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Penn State Health Uses Neurostimulation to Help Chronic Stroke Patients Regain Vital Functions

Vivistim technology pairs with expert care to restore arm use in patients, even decades after their stroke.

Feb 29, 2024

Dr. Michael Sather (left) leads a surgery to implant the Vivistim Paired VNS System in a patient at Penn State Health Milton S. Hershey Medical Center.

by Penn State Health

A treatment offered at Penn State Health is helping people regain function following a stroke, even several years later – and is proving to be a life-changing treatment for people who’ve had strokes and exhausted all other treatments and therapies.

Milton S. Hershey Medical Center is the only hospital in central Pennsylvania to offer Vivistim, a system that pairs vagus nerve stimulation with physical or occupational therapy as well as daily activities. The treatment, which involves an implantable device, is for people who have moderate to severe upper arm impairment following a stroke.

Vivistim is designed for chronic stroke patients at least six months after their stroke. Some patients see improvement when initiating treatment 20 or more years after their stroke.

“What’s exciting about this treatment is how it allows us to take post-stroke neurological recovery to the next level by modifying brain connections that are needed to improve hand and arm function,” said Dr. Raymond Reichwein, co-medical director of the Comprehensive Stroke Center at Milton S. Hershey Medical Center.

The first step in Vivistim treatment is surgery to implant a small device under the skin in the upper chest. The surgeon attaches the device to a wire under the skin that leads to an electrode placed on the left vagus nerve in the neck. About one to two weeks after the device is implanted, patients begin rehabilitation therapy focusing on the affected arm, hand and wrist. During each session, a physical or occupational therapist activates the device while the patient participates in therapy customized to their specific needs.

After patients complete the intensive, six-week therapy, they continue with one to two sessions per week, based on their needs. These sessions are provided with a therapist in the clinical setting and through self-directed therapy at home.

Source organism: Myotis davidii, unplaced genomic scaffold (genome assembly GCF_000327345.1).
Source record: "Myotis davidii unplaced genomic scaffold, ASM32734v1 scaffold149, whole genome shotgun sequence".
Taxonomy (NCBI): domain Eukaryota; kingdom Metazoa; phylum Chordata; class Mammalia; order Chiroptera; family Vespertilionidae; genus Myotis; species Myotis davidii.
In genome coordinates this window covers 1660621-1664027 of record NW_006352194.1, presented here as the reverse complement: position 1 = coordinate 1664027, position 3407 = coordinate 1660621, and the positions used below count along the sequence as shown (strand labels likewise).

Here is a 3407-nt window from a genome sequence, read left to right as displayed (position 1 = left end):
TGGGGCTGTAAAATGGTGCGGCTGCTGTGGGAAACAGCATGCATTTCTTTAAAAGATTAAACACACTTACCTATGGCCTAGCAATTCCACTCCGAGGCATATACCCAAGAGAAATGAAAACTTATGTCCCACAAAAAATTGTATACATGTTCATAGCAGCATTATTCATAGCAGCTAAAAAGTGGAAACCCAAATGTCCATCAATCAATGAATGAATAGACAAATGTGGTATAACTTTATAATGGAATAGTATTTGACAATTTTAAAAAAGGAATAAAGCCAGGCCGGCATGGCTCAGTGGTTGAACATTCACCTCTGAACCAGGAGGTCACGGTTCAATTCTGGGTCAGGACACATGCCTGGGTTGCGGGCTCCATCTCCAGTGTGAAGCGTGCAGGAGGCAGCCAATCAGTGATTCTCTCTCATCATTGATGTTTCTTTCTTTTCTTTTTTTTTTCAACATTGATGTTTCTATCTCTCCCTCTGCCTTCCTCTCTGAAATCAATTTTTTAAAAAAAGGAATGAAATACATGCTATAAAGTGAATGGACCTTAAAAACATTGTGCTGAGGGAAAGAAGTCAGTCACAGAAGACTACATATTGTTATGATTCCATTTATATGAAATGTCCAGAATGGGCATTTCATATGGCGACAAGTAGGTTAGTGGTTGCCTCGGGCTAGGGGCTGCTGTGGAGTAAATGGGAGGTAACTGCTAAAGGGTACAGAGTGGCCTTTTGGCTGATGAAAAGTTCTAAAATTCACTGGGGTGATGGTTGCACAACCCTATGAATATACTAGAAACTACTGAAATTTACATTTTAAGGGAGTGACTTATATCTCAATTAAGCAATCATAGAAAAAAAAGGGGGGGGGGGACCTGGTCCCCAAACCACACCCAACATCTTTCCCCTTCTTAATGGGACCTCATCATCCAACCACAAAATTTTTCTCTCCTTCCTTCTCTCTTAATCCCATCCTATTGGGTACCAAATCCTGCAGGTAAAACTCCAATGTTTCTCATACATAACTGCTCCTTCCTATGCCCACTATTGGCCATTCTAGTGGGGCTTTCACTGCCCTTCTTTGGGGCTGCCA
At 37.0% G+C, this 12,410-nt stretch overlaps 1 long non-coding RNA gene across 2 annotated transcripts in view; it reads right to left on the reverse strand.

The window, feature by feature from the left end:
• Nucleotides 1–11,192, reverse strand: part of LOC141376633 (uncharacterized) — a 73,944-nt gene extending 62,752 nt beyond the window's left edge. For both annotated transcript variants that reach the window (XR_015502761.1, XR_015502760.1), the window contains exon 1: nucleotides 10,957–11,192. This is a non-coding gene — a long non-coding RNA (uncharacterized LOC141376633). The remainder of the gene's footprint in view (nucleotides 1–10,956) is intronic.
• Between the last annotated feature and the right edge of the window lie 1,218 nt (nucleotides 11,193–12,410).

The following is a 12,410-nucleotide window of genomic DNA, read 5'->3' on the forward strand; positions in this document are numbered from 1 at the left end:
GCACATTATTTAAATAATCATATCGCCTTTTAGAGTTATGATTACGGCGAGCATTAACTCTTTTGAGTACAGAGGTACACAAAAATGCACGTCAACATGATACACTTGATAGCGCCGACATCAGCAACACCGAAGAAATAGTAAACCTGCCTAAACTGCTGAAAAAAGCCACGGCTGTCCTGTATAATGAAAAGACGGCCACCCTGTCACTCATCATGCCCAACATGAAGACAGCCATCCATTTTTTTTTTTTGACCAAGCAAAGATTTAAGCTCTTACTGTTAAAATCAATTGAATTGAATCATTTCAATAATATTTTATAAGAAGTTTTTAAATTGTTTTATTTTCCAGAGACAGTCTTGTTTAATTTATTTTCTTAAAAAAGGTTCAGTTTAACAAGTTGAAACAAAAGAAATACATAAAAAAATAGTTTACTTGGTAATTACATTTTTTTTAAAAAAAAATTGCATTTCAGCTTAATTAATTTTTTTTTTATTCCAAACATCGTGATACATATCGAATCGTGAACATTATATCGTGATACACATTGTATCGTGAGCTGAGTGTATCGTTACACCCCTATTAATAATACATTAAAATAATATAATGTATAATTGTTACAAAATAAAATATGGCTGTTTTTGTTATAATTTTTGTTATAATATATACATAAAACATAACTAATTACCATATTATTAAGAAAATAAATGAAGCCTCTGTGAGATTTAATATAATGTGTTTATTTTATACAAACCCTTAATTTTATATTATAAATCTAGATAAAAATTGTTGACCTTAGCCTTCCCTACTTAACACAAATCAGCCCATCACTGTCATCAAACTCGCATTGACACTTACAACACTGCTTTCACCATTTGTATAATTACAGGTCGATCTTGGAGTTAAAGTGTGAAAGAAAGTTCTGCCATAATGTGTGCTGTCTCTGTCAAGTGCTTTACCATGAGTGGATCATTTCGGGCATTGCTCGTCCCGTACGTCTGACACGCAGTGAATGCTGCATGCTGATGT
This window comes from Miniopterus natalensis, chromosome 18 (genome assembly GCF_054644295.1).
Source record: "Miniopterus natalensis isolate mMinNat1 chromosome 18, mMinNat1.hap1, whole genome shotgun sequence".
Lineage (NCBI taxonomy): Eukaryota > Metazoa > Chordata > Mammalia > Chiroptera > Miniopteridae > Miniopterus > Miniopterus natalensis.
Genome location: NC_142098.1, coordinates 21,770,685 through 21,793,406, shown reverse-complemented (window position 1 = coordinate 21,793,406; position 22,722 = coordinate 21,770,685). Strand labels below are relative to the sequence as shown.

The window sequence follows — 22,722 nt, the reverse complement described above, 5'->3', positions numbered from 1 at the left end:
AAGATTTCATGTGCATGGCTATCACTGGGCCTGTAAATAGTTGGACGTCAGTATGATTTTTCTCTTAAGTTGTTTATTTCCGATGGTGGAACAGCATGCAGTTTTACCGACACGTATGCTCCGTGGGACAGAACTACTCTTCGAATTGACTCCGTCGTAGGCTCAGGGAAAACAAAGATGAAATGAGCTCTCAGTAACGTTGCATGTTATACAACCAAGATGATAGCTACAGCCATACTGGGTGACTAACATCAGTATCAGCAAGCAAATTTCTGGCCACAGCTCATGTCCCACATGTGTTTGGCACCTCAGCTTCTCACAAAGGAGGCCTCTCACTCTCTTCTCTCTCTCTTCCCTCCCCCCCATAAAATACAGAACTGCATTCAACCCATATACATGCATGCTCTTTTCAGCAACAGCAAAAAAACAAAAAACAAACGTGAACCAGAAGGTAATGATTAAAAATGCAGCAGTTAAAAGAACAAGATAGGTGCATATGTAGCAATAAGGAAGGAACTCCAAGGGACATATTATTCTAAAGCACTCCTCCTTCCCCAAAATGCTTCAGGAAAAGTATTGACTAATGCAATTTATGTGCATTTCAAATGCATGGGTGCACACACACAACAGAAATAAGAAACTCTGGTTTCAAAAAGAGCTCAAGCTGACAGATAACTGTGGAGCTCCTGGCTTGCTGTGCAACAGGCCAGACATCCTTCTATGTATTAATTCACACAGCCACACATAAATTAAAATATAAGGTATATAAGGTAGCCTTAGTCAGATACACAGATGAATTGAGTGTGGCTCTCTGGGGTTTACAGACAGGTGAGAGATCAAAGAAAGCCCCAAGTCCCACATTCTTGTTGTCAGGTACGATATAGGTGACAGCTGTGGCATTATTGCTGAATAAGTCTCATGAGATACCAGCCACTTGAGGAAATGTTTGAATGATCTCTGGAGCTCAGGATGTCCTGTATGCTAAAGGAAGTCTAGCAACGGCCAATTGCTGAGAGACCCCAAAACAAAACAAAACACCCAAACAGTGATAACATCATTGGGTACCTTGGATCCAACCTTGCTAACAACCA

“The surgical procedure has been around for decades,” said Dr. Michael Sather, a neurosurgeon at Milton S. Hershey Medical Center. “It’s the device and treatment for chronic stroke recovery that are new.”

Neurostimulation is also commonly used to treat epilepsy, depression, cluster headaches, and migraines. It can also help to control seizures and treat Parkinson’s disease, essential tremors, and other disorders.

Treatment with Vivistim has been shown to improve arm and hand strength and dexterity significantly in many stroke patients – and that can also lead to a meaningful improvement in their quality of life.

Currently, Vivistim is only FDA-approved for upper extremities, but Sather hopes it will be studied to help treat other problems associated with stroke, such as leg and speech impairments.

Penn State Health is a multi-hospital health system serving patients and communities across 29 counties in central Pennsylvania. The system includes Penn State Health Milton S. Hershey Medical Center, Penn State Health Children’s Hospital and Penn State Cancer Institute based in Hershey, PA; Penn State Health Hampden Medical Center in Enola, PA; Penn State Health Holy Spirit Medical Center in Camp Hill, PA; Penn State Health Lancaster Medical Center in Lancaster, PA; Penn State Health St. Joseph Medical Center in Reading, PA; Pennsylvania Psychiatric Institute, a specialty provider of inpatient and outpatient behavioral health services, in Harrisburg, PA; and 2,450+ physicians and direct care providers at 225 outpatient practices.

Additionally, the system jointly operates various health care providers, including Penn State Health Rehabilitation Hospital, Hershey Outpatient Surgery Center, and Hershey Endoscopy Center. In 2017, Penn State Health partnered with Highmark Health to facilitate creation of a value-based, community care network in the region. Penn State Health shares an integrated strategic plan and operations with Penn State College of Medicine, the University’s medical school.

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